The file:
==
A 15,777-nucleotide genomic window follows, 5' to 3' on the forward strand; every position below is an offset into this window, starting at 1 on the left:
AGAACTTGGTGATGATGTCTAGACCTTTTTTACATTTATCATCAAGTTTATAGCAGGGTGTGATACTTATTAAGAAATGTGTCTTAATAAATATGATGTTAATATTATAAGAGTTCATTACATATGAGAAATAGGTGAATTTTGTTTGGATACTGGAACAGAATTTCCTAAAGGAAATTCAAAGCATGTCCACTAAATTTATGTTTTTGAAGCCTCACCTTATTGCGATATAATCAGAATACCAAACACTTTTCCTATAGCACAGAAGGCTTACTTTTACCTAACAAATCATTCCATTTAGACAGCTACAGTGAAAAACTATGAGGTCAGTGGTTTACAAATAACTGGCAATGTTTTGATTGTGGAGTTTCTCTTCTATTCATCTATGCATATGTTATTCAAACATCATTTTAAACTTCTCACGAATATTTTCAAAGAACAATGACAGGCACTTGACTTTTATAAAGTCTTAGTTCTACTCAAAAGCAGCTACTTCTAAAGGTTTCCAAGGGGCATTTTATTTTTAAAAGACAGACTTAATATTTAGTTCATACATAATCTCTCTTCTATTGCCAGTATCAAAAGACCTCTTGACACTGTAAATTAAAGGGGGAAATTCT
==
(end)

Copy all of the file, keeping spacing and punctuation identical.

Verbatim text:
A 15,777-nucleotide genomic window follows, 5' to 3' on the forward strand; every position below is an offset into this window, starting at 1 on the left:
AGAACTTGGTGATGATGTCTAGACCTTTTTTACATTTATCATCAAGTTTATAGCAGGGTGTGATACTTATTAAGAAATGTGTCTTAATAAATATGATGTTAATATTATAAGAGTTCATTACATATGAGAAATAGGTGAATTTTGTTTGGATACTGGAACAGAATTTCCTAAAGGAAATTCAAAGCATGTCCACTAAATTTATGTTTTTGAAGCCTCACCTTATTGCGATATAATCAGAATACCAAACACTTTTCCTATAGCACAGAAGGCTTACTTTTACCTAACAAATCATTCCATTTAGACAGCTACAGTGAAAAACTATGAGGTCAGTGGTTTACAAATAACTGGCAATGTTTTGATTGTGGAGTTTCTCTTCTATTCATCTATGCATATGTTATTCAAACATCATTTTAAACTTCTCACGAATATTTTCAAAGAACAATGACAGGCACTTGACTTTTATAAAGTCTTAGTTCTACTCAAAAGCAGCTACTTCTAAAGGTTTCCAAGGGGCATTTTATTTTTAAAAGACAGACTTAATATTTAGTTCATACATAATCTCTCTTCTATTGCCAGTATCAAAAGACCTCTTGACACTGTAAATTAAAGGGGGAAATTCT